Physical activity (PA) was assessed by the short form of the International Physical Activity Questionnaire11 which provides separate scores on three types of activity: walking, moderate and vigorous-intensity activity. Categorical (low, moderate and high PA level) and continuous indicators (Metabolic Equivalent/week or MET-hours/week) of PA can be obtained. The continuous indicator of total PA MET-hours/week is the sum of walking and moderate-to-vigorous MET hours/week scores. MET score was obtained for each type of activity using the Ainsworth et al. compendium12.

 

Figure 1

Figure 1. Frequency of Cardiovascular disease in FH patients compared to control subjects.

 

The results of our study are as follow: a total of 1947 subjects (aged 18–80 years) were included in the analysis: 1321 FH patients (67.8%) and 626 unaffected relatives (32.1%) from 402 families. There were no differences in gender or educational level among FH and control subjects. Mean age was 45.3 years in FH subjects and 40.4 years in control subjects (p<0.001). History of CVD was present in 14.1% of FH patients compared with 3.2% in control subjects (p < 0.001), almost 5 times more prevalence of CVD in FH compared to controls (figure 1). Prevalence of xanthomas among FH subjects was 14.7%. 

The prevalence of current smokers was significantly higher in control subjects compared with FH patients (34.7% vs. 28.0%, p<0.001). With respect to Physical activity (PA), 79.6% of FH patients reported moderate-vigorous level of PA, compared with 72.2% of control subjects (p<0.001). There were no significant differences in prevalence of type 2 diabetes, hypertension, depression, cancer and overweight/obesity between both groups.

The percentage of optimal self-perceived health and mean PSC and MSC was similar in FH patients (81.5%, 52.1 and 51.1, respectively) and control subjects (83.1%, 53.1, 51.1, respectively) (Figure 2)

 

 Figure 2

Figure 2. HRQL of FH patients compared to controls

 

Two regression statistical models (a binary logistic model and a multiple lineal regression model) were performed to determine the variables associated with a worse HRQL (suboptimal health, PSC and MSC) after adjusting for age, sex, educational level, CVD, Diabetes type II, Hypertension, BMI, Tobacco consumption, Physical activity, depression, cancer, xanthomas and years of lipid lowering therapy. The factors independently associated with a worse HRQL in FH patients were as follows: CVD, female gender, older age, depression, obesity, lower educational level, lower physical activity and xanthomas.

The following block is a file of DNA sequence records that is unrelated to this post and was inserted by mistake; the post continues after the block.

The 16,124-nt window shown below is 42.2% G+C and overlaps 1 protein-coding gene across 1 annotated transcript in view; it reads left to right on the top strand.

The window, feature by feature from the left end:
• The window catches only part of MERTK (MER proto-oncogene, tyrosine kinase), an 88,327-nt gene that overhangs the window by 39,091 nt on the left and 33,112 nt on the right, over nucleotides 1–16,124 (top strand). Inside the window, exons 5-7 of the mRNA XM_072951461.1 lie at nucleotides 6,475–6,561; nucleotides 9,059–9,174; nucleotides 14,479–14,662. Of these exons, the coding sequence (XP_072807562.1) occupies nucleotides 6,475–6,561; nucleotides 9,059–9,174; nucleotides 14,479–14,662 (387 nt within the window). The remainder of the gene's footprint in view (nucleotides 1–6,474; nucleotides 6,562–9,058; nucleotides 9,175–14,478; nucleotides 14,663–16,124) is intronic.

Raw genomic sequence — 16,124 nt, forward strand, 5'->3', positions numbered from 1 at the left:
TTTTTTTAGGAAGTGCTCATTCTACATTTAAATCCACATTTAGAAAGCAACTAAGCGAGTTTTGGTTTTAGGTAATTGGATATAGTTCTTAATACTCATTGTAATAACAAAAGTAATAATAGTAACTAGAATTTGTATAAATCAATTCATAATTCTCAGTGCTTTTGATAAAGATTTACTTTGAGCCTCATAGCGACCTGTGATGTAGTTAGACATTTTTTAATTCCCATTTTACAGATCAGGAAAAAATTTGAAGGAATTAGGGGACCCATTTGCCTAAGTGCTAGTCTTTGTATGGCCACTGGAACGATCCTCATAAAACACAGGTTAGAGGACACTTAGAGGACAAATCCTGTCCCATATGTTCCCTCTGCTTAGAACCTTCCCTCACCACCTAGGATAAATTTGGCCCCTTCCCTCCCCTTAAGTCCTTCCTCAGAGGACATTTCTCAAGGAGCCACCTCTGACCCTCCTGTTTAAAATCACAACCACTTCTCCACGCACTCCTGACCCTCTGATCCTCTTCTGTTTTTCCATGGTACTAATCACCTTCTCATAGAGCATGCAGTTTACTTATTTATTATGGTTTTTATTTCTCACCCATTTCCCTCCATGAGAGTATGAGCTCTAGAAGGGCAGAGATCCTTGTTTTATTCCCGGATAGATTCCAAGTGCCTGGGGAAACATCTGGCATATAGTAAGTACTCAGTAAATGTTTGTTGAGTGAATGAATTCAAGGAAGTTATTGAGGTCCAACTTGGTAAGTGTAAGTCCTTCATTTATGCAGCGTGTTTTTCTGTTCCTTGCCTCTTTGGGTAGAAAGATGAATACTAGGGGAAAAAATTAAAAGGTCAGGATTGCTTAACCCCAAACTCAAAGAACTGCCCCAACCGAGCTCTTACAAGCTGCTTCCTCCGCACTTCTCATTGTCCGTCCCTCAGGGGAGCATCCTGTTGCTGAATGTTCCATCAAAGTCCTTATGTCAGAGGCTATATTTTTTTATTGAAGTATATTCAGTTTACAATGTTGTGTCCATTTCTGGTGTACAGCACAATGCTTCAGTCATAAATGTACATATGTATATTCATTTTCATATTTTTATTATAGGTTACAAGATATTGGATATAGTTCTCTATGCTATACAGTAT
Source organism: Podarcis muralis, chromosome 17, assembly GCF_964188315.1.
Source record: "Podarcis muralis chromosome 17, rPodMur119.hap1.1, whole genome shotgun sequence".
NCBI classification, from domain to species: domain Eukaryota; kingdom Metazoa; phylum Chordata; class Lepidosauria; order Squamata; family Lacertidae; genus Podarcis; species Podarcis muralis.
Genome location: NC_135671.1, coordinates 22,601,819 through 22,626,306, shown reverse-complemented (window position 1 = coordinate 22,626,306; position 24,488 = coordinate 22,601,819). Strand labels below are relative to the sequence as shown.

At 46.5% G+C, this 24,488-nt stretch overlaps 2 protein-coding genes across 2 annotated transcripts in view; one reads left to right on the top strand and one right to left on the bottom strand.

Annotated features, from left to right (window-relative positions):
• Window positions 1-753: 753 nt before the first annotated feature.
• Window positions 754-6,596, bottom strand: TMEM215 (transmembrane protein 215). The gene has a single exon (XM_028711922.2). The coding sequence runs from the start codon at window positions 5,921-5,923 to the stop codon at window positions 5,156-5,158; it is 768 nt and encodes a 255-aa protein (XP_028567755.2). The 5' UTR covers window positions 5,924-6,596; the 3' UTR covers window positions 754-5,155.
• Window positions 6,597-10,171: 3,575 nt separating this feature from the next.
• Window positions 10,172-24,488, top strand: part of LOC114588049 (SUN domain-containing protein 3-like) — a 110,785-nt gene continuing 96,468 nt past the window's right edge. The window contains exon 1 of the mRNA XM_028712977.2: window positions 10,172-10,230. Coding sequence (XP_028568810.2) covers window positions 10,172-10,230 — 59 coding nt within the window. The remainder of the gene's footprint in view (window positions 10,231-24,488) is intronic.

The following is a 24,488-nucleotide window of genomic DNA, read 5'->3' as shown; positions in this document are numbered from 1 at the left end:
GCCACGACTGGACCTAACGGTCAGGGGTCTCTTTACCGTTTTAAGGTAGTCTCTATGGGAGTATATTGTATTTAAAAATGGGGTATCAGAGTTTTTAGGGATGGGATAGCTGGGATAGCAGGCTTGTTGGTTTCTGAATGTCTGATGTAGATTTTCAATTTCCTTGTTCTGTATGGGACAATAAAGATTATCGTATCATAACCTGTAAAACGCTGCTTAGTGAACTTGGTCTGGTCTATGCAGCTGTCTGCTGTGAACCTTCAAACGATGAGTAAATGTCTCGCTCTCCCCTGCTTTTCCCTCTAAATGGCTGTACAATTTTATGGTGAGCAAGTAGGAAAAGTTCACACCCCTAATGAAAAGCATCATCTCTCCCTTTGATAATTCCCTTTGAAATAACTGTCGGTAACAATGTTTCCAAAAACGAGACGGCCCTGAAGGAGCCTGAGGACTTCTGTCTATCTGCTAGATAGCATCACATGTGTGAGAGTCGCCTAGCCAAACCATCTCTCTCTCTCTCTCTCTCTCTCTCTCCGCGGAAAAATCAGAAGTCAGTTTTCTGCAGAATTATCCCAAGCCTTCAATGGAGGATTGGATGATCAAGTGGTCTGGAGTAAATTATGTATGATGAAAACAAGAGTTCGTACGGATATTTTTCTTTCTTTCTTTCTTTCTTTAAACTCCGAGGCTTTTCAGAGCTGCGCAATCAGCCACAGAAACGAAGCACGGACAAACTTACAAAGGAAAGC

We can conclude that the present study shows that HRQL in Spanish patients with genetic diagnosis of FH was similar to that of their unaffected relatives, despite their higher burden of premature CVD. The most important factors independently associated with a worse HRQL in patients with FH were CVD, female gender and older age. Previous studies from the north of Europe showed no differences in HRQL between FH patients and the general population3,13 which is in line with the main result of this study. This could be explained in part by the asymptomatic course of the disorder in patients with long-term Lipid lowering therapy and furthermore because this FH population have a healthier lifestyle with a lower prevalence of smokers and a higher level of PA when compared with control subjects.

Importance of the study: these findings show that early detection of subjects with FH is essential in order to implement early intervention strategies based on lifestyle changes and the beginning of an effective lipid-lowering therapy that will probably prevent the further development of premature CVD and therefore improve quality of life in this high risk population.

 

Figure 3. Key points

Figure 3. Key points of the study

 

References

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  10. Gandek B, Ware JE, Aaronson NK, et al. Cross-validation of item selection and scoring for the SF-12 Health Survey in nine countries: results from the IQOLA Project. International Quality of Life Assessment. J Clin Epidemiol 1998;51:1171-8.
  11. Rutten A, Ziemainz H, Schena F, et al. Using different physical activity measurements in eight European countries. Results of the European physical activity surveillance system (EUPASS) time series survey. Public Health Nutr 2003;6:371–6.
  12. Ainsworth BE, Haskell WL, Whitt MC, et al. Compendium of physical activities: an update of activity codes and MET intensities. Med Sci Sports Exerc 2000;32: S498–504.
  13. Hollman G, Gullberg M, Ek AC, et al. Quality of life in patients with familial hypercholesterolaemia. J Intern Med 2002;251:331–7.

 

 

Acknowledgements: This study has been supported by Spanish Familial Hypercholesterolemia Foundation and grant 08-2008 from National Center for Cardiovascular Research (CNIC), Spain.

 

Contact:

Dr. Nelva Mata (MD, Ph.D.)

Department of Epidemiology

Madrid Health Authority,

C/Oceano Pacífico 3, 28821Coslada (Madrid)

Spain

e-mail: nelva.mata@salud.madrid.org